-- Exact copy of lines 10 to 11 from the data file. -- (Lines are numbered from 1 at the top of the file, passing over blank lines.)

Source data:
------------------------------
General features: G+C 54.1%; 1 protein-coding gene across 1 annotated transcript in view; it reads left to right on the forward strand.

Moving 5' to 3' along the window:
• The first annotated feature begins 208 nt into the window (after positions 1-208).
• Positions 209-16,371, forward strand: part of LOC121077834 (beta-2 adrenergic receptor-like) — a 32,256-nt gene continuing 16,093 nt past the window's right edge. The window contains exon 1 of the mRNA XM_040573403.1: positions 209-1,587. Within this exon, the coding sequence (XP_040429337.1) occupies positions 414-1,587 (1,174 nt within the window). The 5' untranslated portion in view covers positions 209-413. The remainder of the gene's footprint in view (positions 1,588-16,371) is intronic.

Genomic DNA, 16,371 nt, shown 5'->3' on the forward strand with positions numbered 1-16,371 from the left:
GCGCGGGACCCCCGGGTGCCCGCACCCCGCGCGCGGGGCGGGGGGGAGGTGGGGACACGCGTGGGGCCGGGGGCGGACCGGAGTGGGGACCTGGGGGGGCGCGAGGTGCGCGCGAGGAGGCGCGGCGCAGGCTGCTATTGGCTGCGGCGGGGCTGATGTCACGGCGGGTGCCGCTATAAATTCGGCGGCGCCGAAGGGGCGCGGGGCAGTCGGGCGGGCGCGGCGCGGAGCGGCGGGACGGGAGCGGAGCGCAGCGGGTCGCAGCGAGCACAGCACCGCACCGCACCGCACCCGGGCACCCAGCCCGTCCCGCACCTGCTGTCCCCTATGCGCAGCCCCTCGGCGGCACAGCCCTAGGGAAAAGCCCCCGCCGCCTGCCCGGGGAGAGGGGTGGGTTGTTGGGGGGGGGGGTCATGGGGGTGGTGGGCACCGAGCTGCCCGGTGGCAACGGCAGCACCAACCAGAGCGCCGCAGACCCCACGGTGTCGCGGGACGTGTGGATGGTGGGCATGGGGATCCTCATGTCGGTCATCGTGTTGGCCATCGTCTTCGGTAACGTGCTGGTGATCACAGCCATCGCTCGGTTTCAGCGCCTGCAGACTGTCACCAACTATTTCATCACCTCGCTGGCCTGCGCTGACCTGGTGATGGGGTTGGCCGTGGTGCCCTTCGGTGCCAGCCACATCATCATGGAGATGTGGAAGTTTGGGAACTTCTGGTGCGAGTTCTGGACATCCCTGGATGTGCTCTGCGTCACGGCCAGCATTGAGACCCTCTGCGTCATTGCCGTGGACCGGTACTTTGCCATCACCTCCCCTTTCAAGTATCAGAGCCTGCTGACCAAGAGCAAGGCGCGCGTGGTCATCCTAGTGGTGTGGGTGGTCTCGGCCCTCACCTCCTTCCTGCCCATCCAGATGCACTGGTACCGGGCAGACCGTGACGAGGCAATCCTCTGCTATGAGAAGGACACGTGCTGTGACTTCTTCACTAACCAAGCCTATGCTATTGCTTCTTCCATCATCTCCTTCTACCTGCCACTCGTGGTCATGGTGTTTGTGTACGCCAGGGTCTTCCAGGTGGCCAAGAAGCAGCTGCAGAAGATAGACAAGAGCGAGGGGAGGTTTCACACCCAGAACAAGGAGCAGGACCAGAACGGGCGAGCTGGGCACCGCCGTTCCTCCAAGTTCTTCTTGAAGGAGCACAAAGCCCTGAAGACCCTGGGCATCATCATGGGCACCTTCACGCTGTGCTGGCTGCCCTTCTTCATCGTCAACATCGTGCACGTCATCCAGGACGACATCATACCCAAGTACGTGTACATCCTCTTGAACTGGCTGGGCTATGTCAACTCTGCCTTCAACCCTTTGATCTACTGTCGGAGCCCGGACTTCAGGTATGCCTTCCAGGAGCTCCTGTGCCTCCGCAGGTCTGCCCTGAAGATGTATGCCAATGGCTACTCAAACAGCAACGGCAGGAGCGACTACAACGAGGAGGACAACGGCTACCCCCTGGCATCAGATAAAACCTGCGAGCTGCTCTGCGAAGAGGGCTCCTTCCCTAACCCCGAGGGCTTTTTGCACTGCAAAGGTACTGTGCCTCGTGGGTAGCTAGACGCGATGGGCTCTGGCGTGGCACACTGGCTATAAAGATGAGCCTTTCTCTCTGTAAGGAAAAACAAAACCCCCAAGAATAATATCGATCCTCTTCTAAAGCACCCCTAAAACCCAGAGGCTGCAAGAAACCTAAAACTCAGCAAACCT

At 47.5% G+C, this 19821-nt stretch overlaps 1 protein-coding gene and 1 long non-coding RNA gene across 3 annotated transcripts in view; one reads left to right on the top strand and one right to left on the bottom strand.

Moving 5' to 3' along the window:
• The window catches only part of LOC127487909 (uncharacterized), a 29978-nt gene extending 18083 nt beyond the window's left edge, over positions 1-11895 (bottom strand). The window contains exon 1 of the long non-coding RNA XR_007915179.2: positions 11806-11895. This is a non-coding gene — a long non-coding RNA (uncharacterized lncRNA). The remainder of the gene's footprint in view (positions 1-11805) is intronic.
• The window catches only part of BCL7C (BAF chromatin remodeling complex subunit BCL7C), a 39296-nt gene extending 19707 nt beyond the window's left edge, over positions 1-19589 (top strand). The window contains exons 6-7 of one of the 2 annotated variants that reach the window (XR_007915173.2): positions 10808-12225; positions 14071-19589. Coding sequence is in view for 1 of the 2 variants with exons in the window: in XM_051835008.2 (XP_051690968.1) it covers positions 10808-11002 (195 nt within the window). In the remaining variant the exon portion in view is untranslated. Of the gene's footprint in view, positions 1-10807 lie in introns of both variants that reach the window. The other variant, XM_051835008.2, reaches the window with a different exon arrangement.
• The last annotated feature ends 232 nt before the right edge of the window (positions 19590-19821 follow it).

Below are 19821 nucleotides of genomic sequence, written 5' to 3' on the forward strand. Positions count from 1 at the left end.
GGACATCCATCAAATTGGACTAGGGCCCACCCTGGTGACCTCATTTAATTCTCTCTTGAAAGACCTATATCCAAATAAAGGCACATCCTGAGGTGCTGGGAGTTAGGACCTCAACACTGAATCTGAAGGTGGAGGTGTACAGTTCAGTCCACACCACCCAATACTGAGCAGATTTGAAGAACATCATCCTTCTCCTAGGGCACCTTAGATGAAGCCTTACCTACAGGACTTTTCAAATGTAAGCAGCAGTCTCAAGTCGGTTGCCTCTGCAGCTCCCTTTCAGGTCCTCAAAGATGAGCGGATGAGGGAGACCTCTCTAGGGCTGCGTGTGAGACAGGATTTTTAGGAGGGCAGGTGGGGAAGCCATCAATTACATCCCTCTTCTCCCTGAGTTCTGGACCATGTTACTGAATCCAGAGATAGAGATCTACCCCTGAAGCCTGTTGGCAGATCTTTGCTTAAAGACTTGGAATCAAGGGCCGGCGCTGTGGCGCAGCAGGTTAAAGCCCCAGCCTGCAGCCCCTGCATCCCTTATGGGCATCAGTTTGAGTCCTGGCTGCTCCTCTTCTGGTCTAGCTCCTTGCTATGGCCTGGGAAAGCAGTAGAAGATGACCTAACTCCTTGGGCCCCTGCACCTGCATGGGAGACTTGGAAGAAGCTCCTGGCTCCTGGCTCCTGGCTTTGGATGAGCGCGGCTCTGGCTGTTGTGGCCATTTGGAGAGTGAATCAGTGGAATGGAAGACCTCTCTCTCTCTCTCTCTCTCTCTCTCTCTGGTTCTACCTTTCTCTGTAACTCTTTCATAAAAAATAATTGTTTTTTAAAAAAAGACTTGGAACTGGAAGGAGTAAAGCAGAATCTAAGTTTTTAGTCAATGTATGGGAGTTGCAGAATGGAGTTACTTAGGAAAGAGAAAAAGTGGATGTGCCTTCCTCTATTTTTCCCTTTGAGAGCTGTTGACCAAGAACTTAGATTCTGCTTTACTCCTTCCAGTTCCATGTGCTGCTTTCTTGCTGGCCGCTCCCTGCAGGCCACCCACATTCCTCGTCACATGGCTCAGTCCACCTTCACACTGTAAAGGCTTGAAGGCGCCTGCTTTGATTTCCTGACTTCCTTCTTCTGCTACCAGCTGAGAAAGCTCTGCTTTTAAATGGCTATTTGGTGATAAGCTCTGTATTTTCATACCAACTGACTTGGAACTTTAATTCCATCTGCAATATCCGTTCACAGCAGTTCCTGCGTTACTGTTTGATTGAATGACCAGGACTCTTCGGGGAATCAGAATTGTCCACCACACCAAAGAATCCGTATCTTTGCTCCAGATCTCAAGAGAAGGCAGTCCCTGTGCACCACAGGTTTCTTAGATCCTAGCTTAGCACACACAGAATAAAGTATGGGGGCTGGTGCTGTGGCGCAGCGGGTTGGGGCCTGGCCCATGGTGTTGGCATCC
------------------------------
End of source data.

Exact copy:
• The window catches only part of BCL7C (BAF chromatin remodeling complex subunit BCL7C), a 39296-nt gene extending 19707 nt beyond the window's left edge, over positions 1-19589 (top strand). The window contains exons 6-7 of one of the 2 annotated variants that reach the window (XR_007915173.2): positions 10808-12225; positions 14071-19589. Coding sequence is in view for 1 of the 2 variants with exons in the window: in XM_051835008.2 (XP_051690968.1) it covers positions 10808-11002 (195 nt within the window). In the remaining variant the exon portion in view is untranslated. Of the gene's footprint in view, positions 1-10807 lie in introns of both variants that reach the window. The other variant, XM_051835008.2, reaches the window with a different exon arrangement.
• The last annotated feature ends 232 nt before the right edge of the window (positions 19590-19821 follow it).